Bedford specialized in both portraits and historical subjects, and exhibited at the Royal Academy from 1848 onwards. This painting was shown at the RA in 1864, where Eastlake saw it and chose it for Melbourne.
Ann Galbally notes that this work – one of the first paintings purchased for Melbourne by the Commissioners of Fine Arts for Victoria – won high praise on its arrival in Australia, was shown in the Intercolonial Exhibition in Melbourne in 1866, and continued to enjoy both popular and critical support in subsequent years.
The medieval legend of Yseult (Isolde), tragically loved by Sir Tristram (Tristan), was popular at the time, re-told in a modern verse version by Matthew Arnold (1852), popular with the pre-Raphaelites and other artists of the day, and adapted in Wagner’s well-known opera (premiered the year after this painting was purchased for Melbourne).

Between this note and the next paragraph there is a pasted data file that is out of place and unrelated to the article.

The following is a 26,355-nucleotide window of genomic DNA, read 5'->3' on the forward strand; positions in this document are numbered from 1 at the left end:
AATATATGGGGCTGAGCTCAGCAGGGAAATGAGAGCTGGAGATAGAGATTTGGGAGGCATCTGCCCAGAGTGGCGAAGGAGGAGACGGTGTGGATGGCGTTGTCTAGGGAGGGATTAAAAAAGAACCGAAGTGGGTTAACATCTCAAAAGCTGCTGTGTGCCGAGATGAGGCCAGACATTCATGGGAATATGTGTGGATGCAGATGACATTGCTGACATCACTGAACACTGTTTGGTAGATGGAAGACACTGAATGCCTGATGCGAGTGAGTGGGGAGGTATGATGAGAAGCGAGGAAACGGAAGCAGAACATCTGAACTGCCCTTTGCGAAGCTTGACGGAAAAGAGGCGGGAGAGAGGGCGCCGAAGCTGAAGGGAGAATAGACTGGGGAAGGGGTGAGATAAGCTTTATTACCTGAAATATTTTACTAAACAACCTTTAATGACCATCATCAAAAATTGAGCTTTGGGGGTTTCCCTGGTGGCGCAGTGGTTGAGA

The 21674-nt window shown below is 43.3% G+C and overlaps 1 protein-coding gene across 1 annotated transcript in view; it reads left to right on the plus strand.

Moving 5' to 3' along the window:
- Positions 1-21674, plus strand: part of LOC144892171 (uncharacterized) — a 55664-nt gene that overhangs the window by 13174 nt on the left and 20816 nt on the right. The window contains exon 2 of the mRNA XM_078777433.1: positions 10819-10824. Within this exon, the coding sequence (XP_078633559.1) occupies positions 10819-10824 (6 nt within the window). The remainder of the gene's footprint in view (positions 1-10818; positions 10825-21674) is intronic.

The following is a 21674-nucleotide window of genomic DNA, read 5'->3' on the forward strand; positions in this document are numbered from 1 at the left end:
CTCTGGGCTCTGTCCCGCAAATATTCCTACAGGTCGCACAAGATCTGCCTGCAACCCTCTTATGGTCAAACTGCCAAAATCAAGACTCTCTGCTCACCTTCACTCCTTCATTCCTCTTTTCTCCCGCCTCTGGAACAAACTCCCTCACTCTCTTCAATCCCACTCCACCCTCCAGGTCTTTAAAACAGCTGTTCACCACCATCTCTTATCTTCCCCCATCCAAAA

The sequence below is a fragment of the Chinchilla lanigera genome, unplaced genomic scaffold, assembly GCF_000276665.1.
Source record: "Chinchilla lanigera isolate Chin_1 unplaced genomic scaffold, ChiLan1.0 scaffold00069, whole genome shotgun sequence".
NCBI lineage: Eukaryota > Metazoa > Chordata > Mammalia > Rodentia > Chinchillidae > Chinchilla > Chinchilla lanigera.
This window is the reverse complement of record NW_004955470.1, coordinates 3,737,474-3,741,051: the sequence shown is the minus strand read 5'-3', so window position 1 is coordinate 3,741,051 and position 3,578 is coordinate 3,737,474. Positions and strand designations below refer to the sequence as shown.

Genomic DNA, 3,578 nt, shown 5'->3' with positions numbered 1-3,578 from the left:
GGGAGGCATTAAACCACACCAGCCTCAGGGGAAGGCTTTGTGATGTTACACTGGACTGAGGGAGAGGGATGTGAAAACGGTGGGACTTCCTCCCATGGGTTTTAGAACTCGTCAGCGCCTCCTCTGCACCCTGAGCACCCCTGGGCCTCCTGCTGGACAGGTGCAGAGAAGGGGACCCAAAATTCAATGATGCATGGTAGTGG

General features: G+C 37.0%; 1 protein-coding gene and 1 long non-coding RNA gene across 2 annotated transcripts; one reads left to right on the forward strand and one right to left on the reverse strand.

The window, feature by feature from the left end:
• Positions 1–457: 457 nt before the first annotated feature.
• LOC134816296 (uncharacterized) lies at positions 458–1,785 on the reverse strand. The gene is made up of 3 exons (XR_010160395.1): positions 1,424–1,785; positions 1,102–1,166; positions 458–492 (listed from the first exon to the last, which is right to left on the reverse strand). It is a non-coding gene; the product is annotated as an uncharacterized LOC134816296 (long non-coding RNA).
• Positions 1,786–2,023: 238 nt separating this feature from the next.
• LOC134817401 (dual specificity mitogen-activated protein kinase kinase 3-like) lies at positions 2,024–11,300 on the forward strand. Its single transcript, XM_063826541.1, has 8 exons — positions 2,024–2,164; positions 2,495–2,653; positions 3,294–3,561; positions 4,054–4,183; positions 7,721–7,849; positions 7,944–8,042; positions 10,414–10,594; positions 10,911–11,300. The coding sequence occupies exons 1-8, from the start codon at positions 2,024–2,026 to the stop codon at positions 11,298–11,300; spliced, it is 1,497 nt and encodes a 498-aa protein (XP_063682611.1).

Here, unusually, the focus is on the princess alone, as if viewed through the eyes of her ardent lover.
NGV 1879, p.10; NGV 1894, p.79 (IV.McArthur Gallery, no.26: on loan to Bendigo); not listed in NGV 1905 [£26/5]
For this work, see also Galbally et al., The First Collections (1992), p.42, cat.no.2 (quoting examples of the work’s favourable early reception in Melbourne; and noting other contemporary visual artists’ treatment of the story). While listed in earlier NGV catalogues, this work does not appear in the 1905 catalogue, but it may have been on loan at the time and inadvertently missed. In NGV 1894, it was listed as on loan to the Bendigo gallery, and then in the 1914 and 1929 SLV/NGV Annual Reports (available online) as on loan to the Warrnambool Museum
For Bedford, see AKL 8 (1994), p.213. For the subject, see e.g. http://en.wikipedia.org/wiki/Tristan_and_Iseult, a detailed and well-referenced discussion, emphasizing literary and musical material